That’s why I know you’ll love the work of Santa Fe artist Ja Soon Kim as much as I do. Look:
Kim hits the nail squarely on the head, describing her gumption to gather as “a form of meditative contemplation.”
Our collective call to pick ‘n pocket is about more than mere window dressing. It’s about the simple, yet profound, sense of peace we cultivate while doing it. And Kim has found a way to share this experience with others through photographs of her artful assemblages.
“Archiving/documenting what I collect is my obsession and joy. Sharing them through photography is a fairly new passion,” she explains on her blog. I am a curator by nature. I enjoy editing and picking through things that I consider priceless treasures. My collections have no intrinsic value. Many of my photos here reflect just that. I am an archivist. I have to be mindful that these things don’t take over my life or my house!!!”
If you would like to frolic through more of Kim’s images (trust me, you would), then hop on over to Mother Nature Network’s article, “Artist Creates Beautiful Order from Foraged Objects,” which gathers a gorgeous selection of her photos in one gallery.
Close your eyes and imagine the scent of spring rain …
Can you smell the moisture, unfolding leaves, and rich dampness of the awakening earth?
I’ve written about this before but I recently caught another whiff of a fragrance that has its own name (as all classic perfumes do). It’s known as petrichor, which Wikipedia defines as “the earthy scent produced when rain falls on dry soil.” The word is a combination of the Greek petra (stone) and ichor (the fluid that flows in the veins of the mythological gods).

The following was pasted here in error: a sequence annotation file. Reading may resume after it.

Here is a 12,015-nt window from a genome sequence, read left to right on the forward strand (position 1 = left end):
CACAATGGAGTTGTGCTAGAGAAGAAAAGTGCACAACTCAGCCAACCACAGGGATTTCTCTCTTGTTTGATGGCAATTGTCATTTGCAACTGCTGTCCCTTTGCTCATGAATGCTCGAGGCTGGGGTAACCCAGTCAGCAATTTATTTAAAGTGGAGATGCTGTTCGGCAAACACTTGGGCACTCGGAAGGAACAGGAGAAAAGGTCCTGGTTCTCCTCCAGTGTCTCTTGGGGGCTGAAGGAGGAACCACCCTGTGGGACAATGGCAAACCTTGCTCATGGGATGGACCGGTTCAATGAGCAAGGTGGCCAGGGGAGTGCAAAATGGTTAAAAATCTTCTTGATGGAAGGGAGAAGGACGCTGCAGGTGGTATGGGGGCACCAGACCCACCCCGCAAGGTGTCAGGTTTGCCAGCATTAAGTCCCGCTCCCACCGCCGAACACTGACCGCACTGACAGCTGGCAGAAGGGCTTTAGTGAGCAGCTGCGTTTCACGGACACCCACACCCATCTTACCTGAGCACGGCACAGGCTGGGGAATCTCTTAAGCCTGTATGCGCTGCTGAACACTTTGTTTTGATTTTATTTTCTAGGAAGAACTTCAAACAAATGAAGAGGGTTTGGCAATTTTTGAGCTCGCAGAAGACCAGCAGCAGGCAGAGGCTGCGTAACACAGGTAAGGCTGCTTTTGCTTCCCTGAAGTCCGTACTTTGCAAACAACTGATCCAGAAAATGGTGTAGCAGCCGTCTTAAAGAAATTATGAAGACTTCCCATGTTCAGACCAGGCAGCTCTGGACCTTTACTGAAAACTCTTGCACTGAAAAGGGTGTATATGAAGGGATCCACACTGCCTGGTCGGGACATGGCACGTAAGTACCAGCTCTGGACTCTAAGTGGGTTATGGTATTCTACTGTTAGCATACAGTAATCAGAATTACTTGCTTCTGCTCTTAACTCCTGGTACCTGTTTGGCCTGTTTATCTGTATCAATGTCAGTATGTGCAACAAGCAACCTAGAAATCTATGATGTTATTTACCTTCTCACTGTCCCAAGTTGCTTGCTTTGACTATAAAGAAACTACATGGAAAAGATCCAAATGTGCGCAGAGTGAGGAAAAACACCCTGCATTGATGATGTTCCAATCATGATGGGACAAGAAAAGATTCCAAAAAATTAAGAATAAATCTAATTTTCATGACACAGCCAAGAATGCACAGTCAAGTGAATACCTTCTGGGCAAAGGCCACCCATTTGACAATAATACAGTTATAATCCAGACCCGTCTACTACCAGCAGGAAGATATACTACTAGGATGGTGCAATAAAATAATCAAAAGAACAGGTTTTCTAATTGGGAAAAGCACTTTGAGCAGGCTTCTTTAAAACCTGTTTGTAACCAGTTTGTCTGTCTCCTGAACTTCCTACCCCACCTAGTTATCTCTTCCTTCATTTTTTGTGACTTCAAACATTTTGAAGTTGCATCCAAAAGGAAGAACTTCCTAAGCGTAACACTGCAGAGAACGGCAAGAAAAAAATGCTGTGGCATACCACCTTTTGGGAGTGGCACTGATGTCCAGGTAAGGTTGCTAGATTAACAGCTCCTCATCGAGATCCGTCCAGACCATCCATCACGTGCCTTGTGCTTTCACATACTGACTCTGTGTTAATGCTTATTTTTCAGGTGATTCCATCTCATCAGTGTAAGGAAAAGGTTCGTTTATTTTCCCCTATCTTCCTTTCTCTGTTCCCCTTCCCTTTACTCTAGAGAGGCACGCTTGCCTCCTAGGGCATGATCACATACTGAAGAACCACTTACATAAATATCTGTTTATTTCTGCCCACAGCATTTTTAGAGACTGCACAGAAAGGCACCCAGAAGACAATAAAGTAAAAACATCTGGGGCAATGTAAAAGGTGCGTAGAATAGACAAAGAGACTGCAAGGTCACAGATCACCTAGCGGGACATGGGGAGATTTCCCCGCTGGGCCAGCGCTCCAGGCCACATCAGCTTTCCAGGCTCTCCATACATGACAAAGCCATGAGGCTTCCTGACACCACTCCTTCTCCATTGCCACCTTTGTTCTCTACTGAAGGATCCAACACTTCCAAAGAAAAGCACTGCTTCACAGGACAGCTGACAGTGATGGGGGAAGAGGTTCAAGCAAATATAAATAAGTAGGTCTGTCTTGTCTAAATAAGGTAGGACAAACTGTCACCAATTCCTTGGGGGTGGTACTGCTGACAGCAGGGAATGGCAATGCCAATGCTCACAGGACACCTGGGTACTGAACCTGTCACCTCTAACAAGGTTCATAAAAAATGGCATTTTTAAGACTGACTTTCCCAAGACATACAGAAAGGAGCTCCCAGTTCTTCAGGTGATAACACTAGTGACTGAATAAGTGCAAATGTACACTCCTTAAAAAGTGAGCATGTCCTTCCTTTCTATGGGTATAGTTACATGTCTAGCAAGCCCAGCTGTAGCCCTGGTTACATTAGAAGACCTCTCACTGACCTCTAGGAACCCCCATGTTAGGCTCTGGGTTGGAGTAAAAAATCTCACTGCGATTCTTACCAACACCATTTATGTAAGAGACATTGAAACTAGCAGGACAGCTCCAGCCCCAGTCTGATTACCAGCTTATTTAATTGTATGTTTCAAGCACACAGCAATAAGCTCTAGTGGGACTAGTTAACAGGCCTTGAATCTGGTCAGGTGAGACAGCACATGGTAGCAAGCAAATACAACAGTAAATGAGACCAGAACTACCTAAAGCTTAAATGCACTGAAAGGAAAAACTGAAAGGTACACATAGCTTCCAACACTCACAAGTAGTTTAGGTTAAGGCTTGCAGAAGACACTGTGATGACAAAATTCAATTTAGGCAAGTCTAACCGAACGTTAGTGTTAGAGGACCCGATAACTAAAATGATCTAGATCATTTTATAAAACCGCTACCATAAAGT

Interestingly, MIT researchers who study the ephemeral science of this singular scent have just determined how petrichor is produced. As enigmatic as the chemistry behind that old book smell, the aroma of rain—particularly pronounced after a spell of warm, dry weather—can now be explained in technical terms that essentially boil down, as Treehugger.com puts it, to “the fizz and frenzy of raindrops liberating the ground’s unique fragrance into the air for all to smell.”
Take a look:
I love the delight on my girls’ faces when they wake up to find themselves facing the pinnacle of childhood freedom: the snow day.
They’ve been hoping for one with each snow we’ve had. I’ve never known a kid who didn’t love a snow day. And that got me wondering about snow days of yore.
Just like today, kids enjoying a snow day 100 years ago might break out their Flexible Flyers for a slide down the hill. The sled made its debut in the 1910s and by the end of 1915, consumers were purchasing 2,000 sleds a day.
After sledding, they might come inside for hot cocoa, but making it was a whole different ballgame in the days before microwaves and convenient packaged mixes. Hot cocoa had to be boiled, a long process that involved steeping cocoa shells or cracked beans and could take upwards of an hour.
While waiting, siblings and friends might have enjoyed a friendly game of Rook, a card game invented at the turn of the century whose deck did not include any face cards, thereby rendering it useless for gambling and safe for family play. By then, the gang might mosey back outside and gather teams for ice-barrel ball, a sport that falls somewhere between hockey and basketball and involved two opposing teams trying to throw a ball into a barrel while ice skating.
I’m sure those kids got all tuckered out, just like mine. It’s good to know some things never change.
When you boldly show your spirit,
follow your heart,
speak your mind,
and shoot for the stars,
You, my friend, are a hoyden.
That’s a good thing—a great thing—to be.
A hoyden (HOID-n) is a boisterous, bold, and carefree girl who might also be called a tomboy, or a spirited … farmgirl.
The world is yours to have, girlfren. Go wherever your heart leads you. Continue reading